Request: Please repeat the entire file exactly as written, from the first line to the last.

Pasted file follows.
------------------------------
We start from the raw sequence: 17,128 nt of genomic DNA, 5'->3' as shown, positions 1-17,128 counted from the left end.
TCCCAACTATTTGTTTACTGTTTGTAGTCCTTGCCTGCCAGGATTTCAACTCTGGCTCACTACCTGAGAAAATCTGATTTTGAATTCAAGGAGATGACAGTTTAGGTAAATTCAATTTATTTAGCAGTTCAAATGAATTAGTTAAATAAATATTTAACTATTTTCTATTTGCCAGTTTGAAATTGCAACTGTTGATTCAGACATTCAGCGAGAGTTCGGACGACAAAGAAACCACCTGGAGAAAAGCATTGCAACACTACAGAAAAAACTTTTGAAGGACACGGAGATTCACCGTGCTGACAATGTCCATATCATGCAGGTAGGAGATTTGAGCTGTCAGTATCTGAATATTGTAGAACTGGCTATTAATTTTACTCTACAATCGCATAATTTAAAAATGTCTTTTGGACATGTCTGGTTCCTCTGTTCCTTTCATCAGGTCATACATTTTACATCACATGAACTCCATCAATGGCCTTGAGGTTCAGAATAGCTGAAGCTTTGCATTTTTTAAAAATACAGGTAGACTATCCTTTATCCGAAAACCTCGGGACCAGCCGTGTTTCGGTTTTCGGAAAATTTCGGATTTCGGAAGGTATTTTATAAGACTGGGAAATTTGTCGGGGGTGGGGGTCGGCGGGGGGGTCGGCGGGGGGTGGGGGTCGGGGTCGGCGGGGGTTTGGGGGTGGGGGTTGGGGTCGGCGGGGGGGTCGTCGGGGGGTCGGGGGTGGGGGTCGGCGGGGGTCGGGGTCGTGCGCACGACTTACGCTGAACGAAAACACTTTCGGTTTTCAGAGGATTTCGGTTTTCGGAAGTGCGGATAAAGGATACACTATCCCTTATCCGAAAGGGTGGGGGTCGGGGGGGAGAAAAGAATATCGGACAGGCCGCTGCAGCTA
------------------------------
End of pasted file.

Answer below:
We start from the raw sequence: 17,128 nt of genomic DNA, 5'->3' as shown, positions 1-17,128 counted from the left end.
TCCCAACTATTTGTTTACTGTTTGTAGTCCTTGCCTGCCAGGATTTCAACTCTGGCTCACTACCTGAGAAAATCTGATTTTGAATTCAAGGAGATGACAGTTTAGGTAAATTCAATTTATTTAGCAGTTCAAATGAATTAGTTAAATAAATATTTAACTATTTTCTATTTGCCAGTTTGAAATTGCAACTGTTGATTCAGACATTCAGCGAGAGTTCGGACGACAAAGAAACCACCTGGAGAAAAGCATTGCAACACTACAGAAAAAACTTTTGAAGGACACGGAGATTCACCGTGCTGACAATGTCCATATCATGCAGGTAGGAGATTTGAGCTGTCAGTATCTGAATATTGTAGAACTGGCTATTAATTTTACTCTACAATCGCATAATTTAAAAATGTCTTTTGGACATGTCTGGTTCCTCTGTTCCTTTCATCAGGTCATACATTTTACATCACATGAACTCCATCAATGGCCTTGAGGTTCAGAATAGCTGAAGCTTTGCATTTTTTAAAAATACAGGTAGACTATCCTTTATCCGAAAACCTCGGGACCAGCCGTGTTTCGGTTTTCGGAAAATTTCGGATTTCGGAAGGTATTTTATAAGACTGGGAAATTTGTCGGGGGTGGGGGTCGGCGGGGGGGTCGGCGGGGGGTGGGGGTCGGGGTCGGCGGGGGTTTGGGGGTGGGGGTTGGGGTCGGCGGGGGGGTCGTCGGGGGGTCGGGGGTGGGGGTCGGCGGGGGTCGGGGTCGTGCGCACGACTTACGCTGAACGAAAACACTTTCGGTTTTCAGAGGATTTCGGTTTTCGGAAGTGCGGATAAAGGATACACTATCCCTTATCCGAAAGGGTGGGGGTCGGGGGGGAGAAAAGAATATCGGACAGGCCGCTGCAGCTA